How wealthy a neighborhood is, from very wealthy, to middle income, to low income is very formative with regard to the personality and character of a neighborhood. Equally important is the rate of people, particularly children, who live below the federal poverty line. In some wealthy gated communities, the areas immediately surrounding can have high rates of childhood poverty, which indicates other social issues. NeighborhoodScout's analysis reveals both aspects of income and poverty for this neighborhood.
The neighbors in the neighborhood in Brooten - Belgrade are middle-income, making it a moderate income neighborhood. NeighborhoodScout's exclusive analysis reveals that this neighborhood has a higher income than 46.1% of the neighborhoods in America. With 11.8% of the children here below the federal poverty line, this neighborhood has a higher rate of childhood poverty than 52.5% of U.S. neighborhoods.
The old saying "you are what you eat" is true. But it is also true that you are what you do for a living. The types of occupations your neighbors have shape their character, and together as a group, their collective occupations shape the culture of a place.
In the neighborhood, 34.0% of the working population is employed in manufacturing and laborer occupations. The second most important occupational group in this neighborhood is executive, management, and professional occupations, with 32.8% of the residents employed. Other residents here are employed in sales and service jobs, from major sales accounts, to working in fast food restaurants (16.1%), and 12.7% in clerical, assistant, and tech support occupations.
The most common language spoken in the neighborhood is English, spoken by 94.4% of households. Some people also speak Spanish (3.9%).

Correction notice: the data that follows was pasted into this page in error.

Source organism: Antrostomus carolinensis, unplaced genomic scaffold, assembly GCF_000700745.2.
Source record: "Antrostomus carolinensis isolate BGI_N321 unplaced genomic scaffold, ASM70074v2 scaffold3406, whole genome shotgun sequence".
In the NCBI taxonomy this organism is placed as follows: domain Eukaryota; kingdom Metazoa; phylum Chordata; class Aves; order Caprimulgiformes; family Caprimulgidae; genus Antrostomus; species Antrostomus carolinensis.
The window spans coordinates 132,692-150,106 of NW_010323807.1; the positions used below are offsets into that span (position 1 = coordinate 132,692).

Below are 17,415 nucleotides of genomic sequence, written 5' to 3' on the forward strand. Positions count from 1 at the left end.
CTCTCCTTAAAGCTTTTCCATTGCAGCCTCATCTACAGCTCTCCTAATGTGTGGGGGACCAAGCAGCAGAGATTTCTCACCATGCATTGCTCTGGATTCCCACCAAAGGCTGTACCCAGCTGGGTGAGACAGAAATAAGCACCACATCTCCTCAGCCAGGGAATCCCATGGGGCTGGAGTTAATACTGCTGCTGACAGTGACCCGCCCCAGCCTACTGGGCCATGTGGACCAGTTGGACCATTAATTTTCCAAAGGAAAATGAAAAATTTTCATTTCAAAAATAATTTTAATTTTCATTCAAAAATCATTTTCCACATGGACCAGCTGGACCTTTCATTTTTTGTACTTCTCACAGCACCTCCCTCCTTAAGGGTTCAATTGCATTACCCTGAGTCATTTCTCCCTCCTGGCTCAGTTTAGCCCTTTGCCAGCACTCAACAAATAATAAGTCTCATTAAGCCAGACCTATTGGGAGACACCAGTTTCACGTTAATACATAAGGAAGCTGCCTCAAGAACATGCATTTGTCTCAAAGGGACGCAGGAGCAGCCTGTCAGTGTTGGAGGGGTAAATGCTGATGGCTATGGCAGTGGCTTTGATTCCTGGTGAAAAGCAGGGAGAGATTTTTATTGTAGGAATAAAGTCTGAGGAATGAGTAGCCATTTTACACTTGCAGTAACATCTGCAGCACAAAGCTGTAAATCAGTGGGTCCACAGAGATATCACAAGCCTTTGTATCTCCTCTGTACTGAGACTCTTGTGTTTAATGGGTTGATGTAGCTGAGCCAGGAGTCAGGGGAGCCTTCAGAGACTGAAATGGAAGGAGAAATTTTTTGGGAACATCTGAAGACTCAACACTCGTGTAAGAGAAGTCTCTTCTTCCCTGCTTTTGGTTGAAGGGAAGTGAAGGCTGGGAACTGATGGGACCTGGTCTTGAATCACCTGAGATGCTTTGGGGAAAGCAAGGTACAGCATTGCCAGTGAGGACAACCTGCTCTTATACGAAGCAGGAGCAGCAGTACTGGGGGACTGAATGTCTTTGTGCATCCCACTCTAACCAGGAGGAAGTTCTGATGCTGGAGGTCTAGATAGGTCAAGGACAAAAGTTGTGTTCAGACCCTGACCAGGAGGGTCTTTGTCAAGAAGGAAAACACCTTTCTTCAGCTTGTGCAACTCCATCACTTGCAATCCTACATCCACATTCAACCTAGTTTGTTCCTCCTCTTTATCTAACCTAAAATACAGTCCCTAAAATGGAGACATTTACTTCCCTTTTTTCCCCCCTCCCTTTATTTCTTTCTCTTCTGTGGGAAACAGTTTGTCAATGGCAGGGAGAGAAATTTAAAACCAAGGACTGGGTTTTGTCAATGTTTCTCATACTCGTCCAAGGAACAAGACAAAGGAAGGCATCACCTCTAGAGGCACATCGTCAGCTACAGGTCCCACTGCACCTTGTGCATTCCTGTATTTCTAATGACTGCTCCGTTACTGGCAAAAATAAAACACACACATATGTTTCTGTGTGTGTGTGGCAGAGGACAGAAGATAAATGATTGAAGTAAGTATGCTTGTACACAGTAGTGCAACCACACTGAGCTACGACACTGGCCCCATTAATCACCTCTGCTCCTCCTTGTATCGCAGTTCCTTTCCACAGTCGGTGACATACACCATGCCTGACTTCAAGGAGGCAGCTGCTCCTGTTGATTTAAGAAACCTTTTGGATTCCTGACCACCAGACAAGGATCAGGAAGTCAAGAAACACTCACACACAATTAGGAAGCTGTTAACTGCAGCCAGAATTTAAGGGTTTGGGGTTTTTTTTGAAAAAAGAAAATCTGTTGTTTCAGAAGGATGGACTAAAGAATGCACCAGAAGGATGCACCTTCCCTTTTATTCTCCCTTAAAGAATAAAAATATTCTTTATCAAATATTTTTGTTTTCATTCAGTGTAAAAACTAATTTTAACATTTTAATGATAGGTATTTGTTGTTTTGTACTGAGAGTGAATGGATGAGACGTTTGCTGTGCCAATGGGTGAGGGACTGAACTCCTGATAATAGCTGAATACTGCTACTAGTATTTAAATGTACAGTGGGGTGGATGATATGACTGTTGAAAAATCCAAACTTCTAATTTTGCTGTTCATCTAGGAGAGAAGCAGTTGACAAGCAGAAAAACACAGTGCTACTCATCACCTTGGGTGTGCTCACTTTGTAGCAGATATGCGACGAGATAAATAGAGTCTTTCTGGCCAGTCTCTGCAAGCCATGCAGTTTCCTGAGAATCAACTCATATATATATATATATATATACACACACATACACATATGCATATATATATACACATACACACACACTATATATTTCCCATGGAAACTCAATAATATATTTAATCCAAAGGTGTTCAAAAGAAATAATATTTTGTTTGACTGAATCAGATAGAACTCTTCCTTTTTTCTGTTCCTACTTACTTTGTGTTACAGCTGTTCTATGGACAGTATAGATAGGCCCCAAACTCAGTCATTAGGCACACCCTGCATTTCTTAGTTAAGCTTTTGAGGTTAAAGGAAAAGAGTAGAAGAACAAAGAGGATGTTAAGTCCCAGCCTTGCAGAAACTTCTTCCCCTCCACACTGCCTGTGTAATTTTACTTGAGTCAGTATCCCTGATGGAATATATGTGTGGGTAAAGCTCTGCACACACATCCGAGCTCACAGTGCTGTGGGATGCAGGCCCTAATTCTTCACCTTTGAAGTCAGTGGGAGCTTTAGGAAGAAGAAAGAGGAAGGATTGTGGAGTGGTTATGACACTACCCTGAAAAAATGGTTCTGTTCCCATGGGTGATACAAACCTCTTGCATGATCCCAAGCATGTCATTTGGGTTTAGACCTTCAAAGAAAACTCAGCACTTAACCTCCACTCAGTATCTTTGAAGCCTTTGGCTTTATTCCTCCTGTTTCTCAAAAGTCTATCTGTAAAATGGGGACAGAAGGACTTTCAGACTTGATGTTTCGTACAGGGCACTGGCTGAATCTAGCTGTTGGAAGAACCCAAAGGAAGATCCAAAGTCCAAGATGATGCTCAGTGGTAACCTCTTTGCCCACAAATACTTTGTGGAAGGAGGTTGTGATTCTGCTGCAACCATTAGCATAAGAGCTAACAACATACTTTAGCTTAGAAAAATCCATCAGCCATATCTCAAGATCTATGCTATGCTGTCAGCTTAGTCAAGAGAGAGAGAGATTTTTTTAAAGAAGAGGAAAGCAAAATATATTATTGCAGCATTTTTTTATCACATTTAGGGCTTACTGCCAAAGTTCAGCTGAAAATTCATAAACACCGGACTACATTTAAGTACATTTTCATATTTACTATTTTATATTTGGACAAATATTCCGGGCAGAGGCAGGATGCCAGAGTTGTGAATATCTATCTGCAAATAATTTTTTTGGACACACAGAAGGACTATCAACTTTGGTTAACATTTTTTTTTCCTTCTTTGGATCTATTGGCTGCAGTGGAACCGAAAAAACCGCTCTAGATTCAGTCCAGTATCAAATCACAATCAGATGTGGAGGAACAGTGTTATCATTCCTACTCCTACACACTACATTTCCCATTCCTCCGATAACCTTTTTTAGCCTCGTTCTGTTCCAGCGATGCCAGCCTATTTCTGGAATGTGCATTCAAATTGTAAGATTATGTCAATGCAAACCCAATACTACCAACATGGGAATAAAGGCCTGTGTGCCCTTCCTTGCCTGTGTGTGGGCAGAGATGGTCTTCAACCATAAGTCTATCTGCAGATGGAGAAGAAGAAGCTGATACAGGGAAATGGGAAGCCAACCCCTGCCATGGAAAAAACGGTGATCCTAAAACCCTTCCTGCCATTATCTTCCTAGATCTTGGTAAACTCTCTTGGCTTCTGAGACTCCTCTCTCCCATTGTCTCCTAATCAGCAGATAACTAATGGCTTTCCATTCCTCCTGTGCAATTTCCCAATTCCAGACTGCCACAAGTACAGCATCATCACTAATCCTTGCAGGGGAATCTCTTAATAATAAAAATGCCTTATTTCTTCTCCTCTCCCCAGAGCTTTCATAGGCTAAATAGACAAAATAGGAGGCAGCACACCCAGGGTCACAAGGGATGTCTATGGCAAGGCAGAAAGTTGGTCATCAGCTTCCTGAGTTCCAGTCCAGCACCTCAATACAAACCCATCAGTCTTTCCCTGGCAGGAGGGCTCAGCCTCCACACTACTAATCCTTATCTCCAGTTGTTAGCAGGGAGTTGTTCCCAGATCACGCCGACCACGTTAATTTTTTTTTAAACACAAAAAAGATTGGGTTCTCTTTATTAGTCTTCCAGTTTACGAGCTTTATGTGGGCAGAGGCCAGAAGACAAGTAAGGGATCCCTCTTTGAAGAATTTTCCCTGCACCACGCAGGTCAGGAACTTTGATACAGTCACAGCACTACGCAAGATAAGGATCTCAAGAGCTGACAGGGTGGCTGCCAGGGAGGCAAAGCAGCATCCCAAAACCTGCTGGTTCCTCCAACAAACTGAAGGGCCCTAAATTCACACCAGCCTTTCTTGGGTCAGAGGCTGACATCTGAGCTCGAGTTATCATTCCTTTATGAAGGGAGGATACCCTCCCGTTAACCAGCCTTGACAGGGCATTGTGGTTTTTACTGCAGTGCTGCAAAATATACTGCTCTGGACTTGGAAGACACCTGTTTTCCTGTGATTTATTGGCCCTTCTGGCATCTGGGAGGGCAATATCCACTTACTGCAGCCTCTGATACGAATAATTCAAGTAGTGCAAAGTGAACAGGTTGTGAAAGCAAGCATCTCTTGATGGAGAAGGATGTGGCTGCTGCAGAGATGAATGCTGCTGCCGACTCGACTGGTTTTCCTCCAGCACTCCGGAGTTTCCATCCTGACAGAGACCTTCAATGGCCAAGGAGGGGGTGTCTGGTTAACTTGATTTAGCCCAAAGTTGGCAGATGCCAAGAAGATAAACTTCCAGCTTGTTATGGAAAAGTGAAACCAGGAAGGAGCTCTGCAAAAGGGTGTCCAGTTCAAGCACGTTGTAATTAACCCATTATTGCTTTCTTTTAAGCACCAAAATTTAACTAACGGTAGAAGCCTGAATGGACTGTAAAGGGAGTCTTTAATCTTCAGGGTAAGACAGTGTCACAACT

Culture is the shared learned behavior of peoples. Undeniably, different ethnicities and ancestries have different cultural traditions, and as a result, neighborhoods with concentrations of residents of one or another ethnicities or ancestries will express those cultures. It is what makes the North End in Boston so fun to visit for the Italian restaurants, bakeries, culture, and charm, and similarly, why people enjoy visiting Chinatown in San Francisco.
In the neighborhood in Brooten - Belgrade, MN, residents most commonly identify their ethnicity or ancestry as German (46.4%). There are also a number of people of Norwegian ancestry (20.0%), and residents who report Irish roots (5.6%), and some of the residents are also of Mexican ancestry (4.8%), along with some Swedish ancestry residents (3.0%), among others.
How you get to work – car, bus, train or other means – and how much of your day it takes to do so is a large quality of life and financial issue. Especially with gasoline prices rising and expected to continue doing so, the length and means of one's commute can be a financial burden. Some neighborhoods are physically located so that many residents have to drive in their own car, others are set up so many walk to work, or can take a train, bus, or bike. The greatest number of commuters in neighborhood spend under 15 minutes commuting one-way to work (42.9% of working residents), one of the shortest commutes across America.
Here most residents (75.6%) drive alone in a private automobile to get to work. In addition, quite a number also carpool with coworkers, friends, or neighbors to get to work (7.0%) and 5.9% of residents also hop out the door and walk to work for their daily commute. In a neighborhood like this, as in most of the nation, many residents find owning a car useful for getting to work.